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“Now there is a level1 isle that stretches aslant outside the harbor, neither close to the shore of the land of the Cyclopes, nor yet far off, a wooded isle. Therein live wild goats innumerable, for the tread of men scares them not away, [120] nor are hunters wont to come thither, men who endure toils in the woodland as they course over the peaks of the mountains. Neither with flocks is it held, nor with ploughed lands, but unsown and untilled all the days it knows naught of men, but feeds the bleating goats. [125] For the Cyclopes have at hand no ships with vermilion cheeks,2 nor are there ship-wrights in their land who might build them well-benched ships, which should perform all their wants, passing to the cities of other folk, as men often cross the sea in ships to visit one another— [130] craftsmen, who would have made of this isle also a fair settlement. For the isle is nowise poor, but would bear all things in season. In it are meadows by the shores of the grey sea, well-watered meadows and soft, where vines would never fail, and in it level ploughland, whence [135] they might reap from season to season harvests exceeding deep, so rich is the soil beneath; and in it, too, is a harbor giving safe anchorage, where there is no need of moorings, either to throw out anchor-stones or to make fast stern cables, but one may beach one's ship and wait until the sailors' minds bid them put out, and the breezes blow fair. [140] Now at the head of the harbor a spring of bright water flows forth from beneath a cave, and round about it poplars grow. Thither we sailed in, and some god guided us through the murky night; for there was no light to see, but a mist lay deep about the ships and the moon [145] showed no light from heaven, but was shut in by clouds. Then no man's eyes beheld that island, nor did we see the long waves rolling on the beach, until we ran our well-benched ships on shore. And when we had beached the ships we lowered all the sails [150] and ourselves went forth on the shore of the sea, and there we fell asleep and waited for the bright Dawn. “As soon as early Dawn appeared, the rosy-fingered, we roamed throughout the isle marvelling at it; and the nymphs, the daughters of Zeus who bears the aegis, roused [155] the mountain goats, that my comrades might have whereof to make their meal. Straightway we took from the ships our curved bows and long javelins, and arrayed in three bands we fell to smiting; and the god soon gave us game to satisfy our hearts. The ships that followed me were twelve, and to each [160] nine goats fell by lot, but for me alone they chose out ten.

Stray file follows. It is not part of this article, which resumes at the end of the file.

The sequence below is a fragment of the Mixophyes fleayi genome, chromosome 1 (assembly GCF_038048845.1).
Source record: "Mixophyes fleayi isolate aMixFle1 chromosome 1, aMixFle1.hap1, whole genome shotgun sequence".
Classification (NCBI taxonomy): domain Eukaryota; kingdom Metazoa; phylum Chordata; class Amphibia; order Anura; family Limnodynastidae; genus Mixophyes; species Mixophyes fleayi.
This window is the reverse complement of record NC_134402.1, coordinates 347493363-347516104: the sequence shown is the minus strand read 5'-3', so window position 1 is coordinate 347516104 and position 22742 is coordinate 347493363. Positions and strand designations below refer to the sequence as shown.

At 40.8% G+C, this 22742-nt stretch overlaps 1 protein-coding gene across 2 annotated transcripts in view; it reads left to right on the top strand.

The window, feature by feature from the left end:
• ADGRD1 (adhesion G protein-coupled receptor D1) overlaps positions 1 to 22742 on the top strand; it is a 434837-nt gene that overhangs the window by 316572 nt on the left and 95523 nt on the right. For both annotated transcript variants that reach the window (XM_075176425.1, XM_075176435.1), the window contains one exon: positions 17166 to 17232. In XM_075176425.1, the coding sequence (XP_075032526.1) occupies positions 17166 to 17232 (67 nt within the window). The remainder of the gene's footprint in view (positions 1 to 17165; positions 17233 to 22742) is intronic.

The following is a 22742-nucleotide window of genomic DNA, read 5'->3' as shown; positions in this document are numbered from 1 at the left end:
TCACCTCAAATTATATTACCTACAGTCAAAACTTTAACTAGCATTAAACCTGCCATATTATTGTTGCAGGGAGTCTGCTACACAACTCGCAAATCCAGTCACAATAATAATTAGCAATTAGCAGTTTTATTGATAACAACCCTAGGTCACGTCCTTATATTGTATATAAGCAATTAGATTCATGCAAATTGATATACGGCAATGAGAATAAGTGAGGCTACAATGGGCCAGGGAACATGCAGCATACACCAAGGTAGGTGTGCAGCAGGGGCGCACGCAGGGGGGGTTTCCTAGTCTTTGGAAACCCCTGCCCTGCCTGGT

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  • Cross-references to this page (1):
    • Raphael Kühner, Bernhard Gerth, Ausführliche Grammatik der griechischen Sprache, KG 1.4.3
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